We are excited to announce the 10th Annual Wicked Problems of Child Welfare Institute – Racial Equity. System Transformation. Catalyzing Change.
Due to COVID-19, this year’s gathering will be virtual on October 19th from 11am to 4:15 pm EST and on October 20th from 11am to 2:15pm EST. While held via a zoom platform, this event will be highly interactive as is tradition for Wicked! This is an invitation only event. If you are interested in joining, please email Nancy Ronquillo.
The event will feature sessions on “Thinking Big at the Crossroads”, How Public/Private Partnership can be Transformative, Practice Models and Solutions, Building Social Capital, and a reflection on the Grand Challenge and Opportunity of Kinship. The event will also feature an Institute for Family Film screening and LOTS of discussion.
Click here to access the event evaluation (for attendees after the event)
Interested in Preparing your Mind for the Event? New to Wicked Problems? The planning committee has some suggestions for your consideration:
- Join the 21-Day Racial Equity Challenge that launches on October 1st (registrants will be accepted until October 4th). For 21 days we invite you to do one action daily to deepen your understanding of power, privilege, oppression and racial equity. The challenge will provide a daily, curated set of readings/podcasts/videos to deepen our understanding and racism and white supremacy and build our community. The challenge is open to anyone so please share widely! There is no cost to participate. Register here. There will be time at the Wicked Institute for small group discussion and processing.
- Click for a short “briefing” Wicked_Problems_Briefing_Sheet.
- Click here to read a short piece by Dr. Mark Testa on Disrupting the Foster Care to TPR Pipeline.
About Wicked Problems
The term wicked problem was coined in the policy sciences to refer to social problems that defy ordinary solutions. Child welfare—once considered a tame problem readily solvable by placing maltreated children in foster homes—has grown increasingly wicked over the decades as research has accumulated regarding the lasting adverse consequences of child maltreatment, the healing effects of stable family relationships, and the financial and ethical necessity of grounding child welfare policy and practice in solid evidence of what works.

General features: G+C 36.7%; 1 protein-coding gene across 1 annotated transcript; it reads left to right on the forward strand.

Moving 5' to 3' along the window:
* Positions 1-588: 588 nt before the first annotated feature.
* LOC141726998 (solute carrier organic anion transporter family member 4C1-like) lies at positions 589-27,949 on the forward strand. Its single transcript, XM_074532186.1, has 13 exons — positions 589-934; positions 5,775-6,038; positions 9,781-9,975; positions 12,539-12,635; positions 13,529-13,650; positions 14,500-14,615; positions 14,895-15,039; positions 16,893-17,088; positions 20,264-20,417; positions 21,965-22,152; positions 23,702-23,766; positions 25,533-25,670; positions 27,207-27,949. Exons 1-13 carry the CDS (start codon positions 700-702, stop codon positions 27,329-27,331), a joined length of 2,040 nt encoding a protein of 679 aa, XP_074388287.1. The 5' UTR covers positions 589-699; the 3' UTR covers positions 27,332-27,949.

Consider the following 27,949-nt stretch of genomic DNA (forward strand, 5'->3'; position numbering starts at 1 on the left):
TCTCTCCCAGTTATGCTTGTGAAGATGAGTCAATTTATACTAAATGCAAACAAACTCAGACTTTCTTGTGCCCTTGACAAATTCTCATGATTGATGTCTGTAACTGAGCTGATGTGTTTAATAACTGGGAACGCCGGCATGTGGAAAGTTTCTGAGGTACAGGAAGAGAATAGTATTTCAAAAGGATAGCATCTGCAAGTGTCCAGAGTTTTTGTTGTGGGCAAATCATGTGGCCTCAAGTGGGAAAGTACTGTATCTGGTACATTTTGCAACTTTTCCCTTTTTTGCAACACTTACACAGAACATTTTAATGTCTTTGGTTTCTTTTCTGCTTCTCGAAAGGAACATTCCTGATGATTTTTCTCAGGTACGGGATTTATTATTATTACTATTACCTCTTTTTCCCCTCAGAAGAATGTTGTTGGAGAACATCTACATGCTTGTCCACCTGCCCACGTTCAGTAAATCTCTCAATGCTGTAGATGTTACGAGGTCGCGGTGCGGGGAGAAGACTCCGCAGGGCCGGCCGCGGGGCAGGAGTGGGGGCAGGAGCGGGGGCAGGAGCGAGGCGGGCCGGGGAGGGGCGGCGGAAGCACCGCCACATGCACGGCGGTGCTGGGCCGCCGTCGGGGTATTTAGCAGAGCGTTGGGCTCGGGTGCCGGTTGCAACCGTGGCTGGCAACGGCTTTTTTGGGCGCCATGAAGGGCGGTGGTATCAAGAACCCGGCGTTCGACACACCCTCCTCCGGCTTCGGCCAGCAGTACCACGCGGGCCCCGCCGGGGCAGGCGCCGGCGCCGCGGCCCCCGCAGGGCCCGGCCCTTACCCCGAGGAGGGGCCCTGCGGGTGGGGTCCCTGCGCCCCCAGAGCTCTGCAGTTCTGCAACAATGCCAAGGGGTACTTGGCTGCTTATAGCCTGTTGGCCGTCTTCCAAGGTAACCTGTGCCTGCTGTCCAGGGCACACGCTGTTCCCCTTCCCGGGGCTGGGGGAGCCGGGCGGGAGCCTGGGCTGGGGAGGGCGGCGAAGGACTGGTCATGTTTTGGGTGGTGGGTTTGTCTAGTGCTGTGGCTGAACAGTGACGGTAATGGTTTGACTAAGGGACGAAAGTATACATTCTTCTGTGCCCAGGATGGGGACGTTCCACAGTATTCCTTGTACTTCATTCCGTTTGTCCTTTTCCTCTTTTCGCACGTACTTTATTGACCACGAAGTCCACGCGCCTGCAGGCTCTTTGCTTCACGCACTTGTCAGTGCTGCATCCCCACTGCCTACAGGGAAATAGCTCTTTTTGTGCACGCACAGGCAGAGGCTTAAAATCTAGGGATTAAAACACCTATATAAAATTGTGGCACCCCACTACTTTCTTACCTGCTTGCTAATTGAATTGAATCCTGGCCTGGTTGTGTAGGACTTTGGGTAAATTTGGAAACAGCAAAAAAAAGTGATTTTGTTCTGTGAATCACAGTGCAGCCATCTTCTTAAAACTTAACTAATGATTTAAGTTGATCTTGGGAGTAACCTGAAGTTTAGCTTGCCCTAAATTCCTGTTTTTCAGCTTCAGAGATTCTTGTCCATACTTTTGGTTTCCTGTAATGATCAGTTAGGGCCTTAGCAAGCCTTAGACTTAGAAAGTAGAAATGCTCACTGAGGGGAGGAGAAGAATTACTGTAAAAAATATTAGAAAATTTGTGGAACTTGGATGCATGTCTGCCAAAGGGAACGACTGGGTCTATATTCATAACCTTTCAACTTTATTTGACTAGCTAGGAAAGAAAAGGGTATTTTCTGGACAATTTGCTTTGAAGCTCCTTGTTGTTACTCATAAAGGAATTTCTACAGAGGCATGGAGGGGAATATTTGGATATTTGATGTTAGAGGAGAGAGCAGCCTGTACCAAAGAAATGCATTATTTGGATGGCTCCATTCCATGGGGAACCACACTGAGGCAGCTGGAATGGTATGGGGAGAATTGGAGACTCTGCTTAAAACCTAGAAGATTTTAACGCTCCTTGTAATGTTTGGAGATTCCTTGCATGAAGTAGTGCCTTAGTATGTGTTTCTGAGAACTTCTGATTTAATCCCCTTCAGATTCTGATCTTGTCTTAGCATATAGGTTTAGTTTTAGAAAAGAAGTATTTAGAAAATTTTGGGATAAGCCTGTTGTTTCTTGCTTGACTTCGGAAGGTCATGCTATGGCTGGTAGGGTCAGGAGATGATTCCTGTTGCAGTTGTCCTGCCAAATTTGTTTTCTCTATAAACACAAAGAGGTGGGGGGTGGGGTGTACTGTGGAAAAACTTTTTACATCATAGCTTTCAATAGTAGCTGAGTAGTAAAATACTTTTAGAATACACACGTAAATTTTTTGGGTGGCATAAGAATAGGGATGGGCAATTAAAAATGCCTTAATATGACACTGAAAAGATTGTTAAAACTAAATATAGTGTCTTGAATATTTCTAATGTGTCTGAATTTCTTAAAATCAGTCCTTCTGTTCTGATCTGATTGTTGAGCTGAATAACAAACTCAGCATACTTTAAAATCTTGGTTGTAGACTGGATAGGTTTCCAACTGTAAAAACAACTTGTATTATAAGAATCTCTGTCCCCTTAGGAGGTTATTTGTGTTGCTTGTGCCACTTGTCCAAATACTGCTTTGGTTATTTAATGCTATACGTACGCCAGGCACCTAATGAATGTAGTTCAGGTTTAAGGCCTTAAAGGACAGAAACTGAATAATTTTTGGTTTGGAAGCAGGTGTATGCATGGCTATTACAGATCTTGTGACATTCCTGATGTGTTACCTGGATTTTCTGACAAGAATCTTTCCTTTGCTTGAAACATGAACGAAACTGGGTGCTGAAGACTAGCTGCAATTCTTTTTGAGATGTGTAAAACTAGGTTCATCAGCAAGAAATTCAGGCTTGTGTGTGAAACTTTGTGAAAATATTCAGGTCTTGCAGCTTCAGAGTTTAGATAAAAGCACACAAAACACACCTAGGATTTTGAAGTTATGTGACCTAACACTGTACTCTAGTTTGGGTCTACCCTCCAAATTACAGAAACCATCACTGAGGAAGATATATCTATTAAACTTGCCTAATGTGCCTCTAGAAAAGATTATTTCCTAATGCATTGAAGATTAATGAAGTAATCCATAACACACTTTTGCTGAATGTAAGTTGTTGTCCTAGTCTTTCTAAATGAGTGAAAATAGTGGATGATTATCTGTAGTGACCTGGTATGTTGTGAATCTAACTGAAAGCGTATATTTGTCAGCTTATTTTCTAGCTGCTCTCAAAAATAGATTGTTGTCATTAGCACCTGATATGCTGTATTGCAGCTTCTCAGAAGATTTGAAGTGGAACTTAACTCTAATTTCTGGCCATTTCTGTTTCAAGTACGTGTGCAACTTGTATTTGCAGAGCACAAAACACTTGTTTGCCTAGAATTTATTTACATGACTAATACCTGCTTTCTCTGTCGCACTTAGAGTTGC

To build on this knowledge, the Jordan Institute for Families in collaboration with Children’s Home Society of America convened five national meetings. These Wicked Problems Institutes assembled experts, service providers, and government officials to review research, discuss potential solutions, and—ultimately—to identify eight grand challenges in child welfare. These include:
- Preventing and reversing the effects of child maltreatment on brain development;
- Harnessing the natural motivations of parents and kinship caregivers;
- Synthesizing research evidence on the effects of out-of-home care;
- Sustaining family continuity and legal permanence;
- Strengthening the voice of youth in the child welfare system;
- Linking well-being measures to administrative data on child safety and family permanence;
- Attracting private investments and using performance contracts to improve child and family services; and
- Preparing the workforce for child welfare’s future wicked problems and grand challenges.